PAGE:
Reflecting on the State of the Union

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By Congressman Bob Goodlatte

Article II, Section 3 of the U.S. Constitution requires the president to come before Congress to provide a report on the State of the Union. Just days ago, Members of Congress gathered in the House chambers to hear the president’s address. I had hoped this address would lay out a specific agenda that leads to economic growth and job creation. However, it was clear that President Obama’s fifth State of the Union address was more of the same: another politically charged speech filled with empty promises. 


In 2009, the president said that the time to take charge of our future is here.  However, his first term was characterized by a slow recovery, sluggish job creation, and record budget deficits. The economy has clearly taken the back seat. Since 2009 the national debt has increased by $5.8 trillion. In the 59 minutes the president spoke, it went up $123.5 million and the federal government spent $404 million.


The speech touched on a wide range of topics, including immigration reform. As Chairman of the House Judiciary Committee, this complex issue falls under my committee’s jurisdiction. We are a nation of immigrants and our immigration system has contributed to the greatness of the United States. But we are also a nation founded upon the rule of law and we can all agree that our immigration system is in desperate need of repair. It is not working as effectively, efficiently or fairly as it should.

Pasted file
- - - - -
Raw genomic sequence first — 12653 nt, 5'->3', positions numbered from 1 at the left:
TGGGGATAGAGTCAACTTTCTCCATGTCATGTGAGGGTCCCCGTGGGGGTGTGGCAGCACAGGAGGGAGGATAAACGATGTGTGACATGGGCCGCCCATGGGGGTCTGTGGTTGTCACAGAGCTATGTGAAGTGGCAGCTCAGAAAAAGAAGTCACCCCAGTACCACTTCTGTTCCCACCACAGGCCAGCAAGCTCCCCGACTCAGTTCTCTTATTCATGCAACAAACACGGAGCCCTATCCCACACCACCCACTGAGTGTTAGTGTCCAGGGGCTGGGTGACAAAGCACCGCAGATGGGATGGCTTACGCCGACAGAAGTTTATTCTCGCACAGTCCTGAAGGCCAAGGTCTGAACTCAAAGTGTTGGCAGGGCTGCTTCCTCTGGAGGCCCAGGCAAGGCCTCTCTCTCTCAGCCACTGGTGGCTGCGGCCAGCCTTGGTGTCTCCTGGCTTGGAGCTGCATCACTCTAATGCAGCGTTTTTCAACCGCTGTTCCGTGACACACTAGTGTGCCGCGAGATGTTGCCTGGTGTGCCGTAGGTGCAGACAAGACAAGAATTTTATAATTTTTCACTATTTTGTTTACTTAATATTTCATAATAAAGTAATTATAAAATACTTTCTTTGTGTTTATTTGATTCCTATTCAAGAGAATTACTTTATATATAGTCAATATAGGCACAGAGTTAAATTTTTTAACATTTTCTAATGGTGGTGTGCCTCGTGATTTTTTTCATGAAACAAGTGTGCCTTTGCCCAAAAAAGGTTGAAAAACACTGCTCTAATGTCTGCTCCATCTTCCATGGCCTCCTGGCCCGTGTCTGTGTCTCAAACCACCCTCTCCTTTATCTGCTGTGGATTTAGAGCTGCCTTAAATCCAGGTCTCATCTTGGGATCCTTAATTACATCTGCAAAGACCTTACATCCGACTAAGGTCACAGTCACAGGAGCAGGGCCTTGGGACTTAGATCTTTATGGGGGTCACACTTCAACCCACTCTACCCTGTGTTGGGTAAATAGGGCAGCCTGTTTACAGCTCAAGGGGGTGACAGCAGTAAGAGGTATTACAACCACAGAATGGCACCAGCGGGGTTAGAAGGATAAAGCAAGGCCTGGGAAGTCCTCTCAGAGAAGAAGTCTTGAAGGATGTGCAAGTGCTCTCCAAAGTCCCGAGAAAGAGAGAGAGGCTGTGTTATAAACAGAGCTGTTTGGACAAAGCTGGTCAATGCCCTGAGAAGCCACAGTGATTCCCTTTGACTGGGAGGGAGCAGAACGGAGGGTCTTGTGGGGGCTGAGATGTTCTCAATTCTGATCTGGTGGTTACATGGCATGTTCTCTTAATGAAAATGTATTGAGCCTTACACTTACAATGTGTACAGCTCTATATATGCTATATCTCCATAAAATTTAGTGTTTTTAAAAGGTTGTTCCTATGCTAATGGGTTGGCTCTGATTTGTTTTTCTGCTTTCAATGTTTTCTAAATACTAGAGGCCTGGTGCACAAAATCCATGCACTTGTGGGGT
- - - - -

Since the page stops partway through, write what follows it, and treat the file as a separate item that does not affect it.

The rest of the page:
In his speech, the president made this process seem quick and easy. However, immigration reform is a massive undertaking and is far too important to not examine each piece in great detail. This issue is a top priority of the Committee – we have already held a hearing on ways to improve our legal immigration system and the enforcement of existing immigration laws. But this is just the beginning. Members of Congress, including myself, have many questions that need to be answered.  That is why the Judiciary Committee intends to hold more hearings on ways to improve and reform our immigration system. As we continue to examine the issue, I urge the Administration to enforce the immigration laws already on the books.


Families in the Sixth District, just like folks from across our nation, are looking for real solutions to these problems we face. Instead of big government, we need a limited, efficient government to lead us in the right direction. To achieve this goal it will take cooperation across the aisle, across the Capitol, and down Pennsylvania Avenue. If the president is serious about creating a growing economy that creates good, middle-class jobs he must focus on making meaningful spending cuts, submit a balanced budget, remove burdensome regulations on small businesses, and implement a tax code that works for American families. Actions will speak louder than words. I remain committed to working to create a credible plan to strengthen